From DSC:
I’m including higher ed in the tags here…as this could be effective for college students as well. College students who have long played the game of getting the grade…simply playing the system and putting the ownership and development of their learning much lower on the priority list. Let’s help students stop outsourcing their learning.

 

 

 

Writing Resources from the “State of Writing” — from stateofwriting.com with thanks to Mary Bennett who mentions that this site is an “incredibly useful resource with tips and its own collection of writing and grammar guides.”

Some of the useful sections include resources regarding:

  • Dictionaries and Thesauruses
  • Style Guides
  • Grammar and Punctuation
  • Etymology
  • Quotations
  • Writing various genres
  • Foreign Languages

 

 

From DSC:
I vote that we change the color that we grade papers — whether on paper (harcopy) or whether via digitally/electronically-based annotations — from red to green. Why? Because here’s how I see the colors:

  • RED:
    • Failure. 
    • You got it wrong. Bad job.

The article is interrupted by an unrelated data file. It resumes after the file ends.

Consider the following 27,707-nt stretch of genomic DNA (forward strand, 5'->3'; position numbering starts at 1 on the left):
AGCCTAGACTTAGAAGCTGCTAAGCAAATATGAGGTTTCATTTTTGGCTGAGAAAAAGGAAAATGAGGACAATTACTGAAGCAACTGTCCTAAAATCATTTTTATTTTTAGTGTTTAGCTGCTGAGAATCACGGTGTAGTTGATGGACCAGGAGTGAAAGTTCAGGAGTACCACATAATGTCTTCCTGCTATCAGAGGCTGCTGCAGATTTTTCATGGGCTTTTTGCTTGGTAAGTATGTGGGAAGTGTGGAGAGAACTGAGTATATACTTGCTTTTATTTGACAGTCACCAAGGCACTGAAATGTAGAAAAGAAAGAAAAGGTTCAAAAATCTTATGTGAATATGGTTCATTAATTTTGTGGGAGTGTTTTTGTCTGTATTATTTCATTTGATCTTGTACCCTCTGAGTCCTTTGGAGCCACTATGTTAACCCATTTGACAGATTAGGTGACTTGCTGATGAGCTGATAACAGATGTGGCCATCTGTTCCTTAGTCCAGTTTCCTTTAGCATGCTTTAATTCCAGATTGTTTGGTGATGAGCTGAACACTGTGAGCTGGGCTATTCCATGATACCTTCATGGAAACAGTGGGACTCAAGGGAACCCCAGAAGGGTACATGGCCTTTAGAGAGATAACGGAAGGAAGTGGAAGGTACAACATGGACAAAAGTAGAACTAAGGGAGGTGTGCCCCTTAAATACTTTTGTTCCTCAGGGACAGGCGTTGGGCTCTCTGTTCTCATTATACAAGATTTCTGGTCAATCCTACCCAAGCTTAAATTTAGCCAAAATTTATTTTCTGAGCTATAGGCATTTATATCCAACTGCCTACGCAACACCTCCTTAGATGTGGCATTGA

• Danger
    • Stop!
    • Can be internalized as, “I’m no good at (writing, math, social studies, science, etc…..) and I’ll never be any good at it (i.e., the fixed mindset; I was born this way and I can’t change things).
  • GREEN:
    • Growth
      • As in spring, flowers appearing, new leaves on the trees, new life
      • As in support of a growth mindset
      • It helps with more positive thoughts/internalized messages: I may have got it wrong, but I can use this as a teaching moment; this feedback helps me grow…it helps me identify my knowledge and/or skills gaps
    • Health
    • Go (not stop); i.e., keep going, keep learning
    • May help develop more of a love of learning (or at least have more positive experiences with learning, vs feeling threatened or personally put down)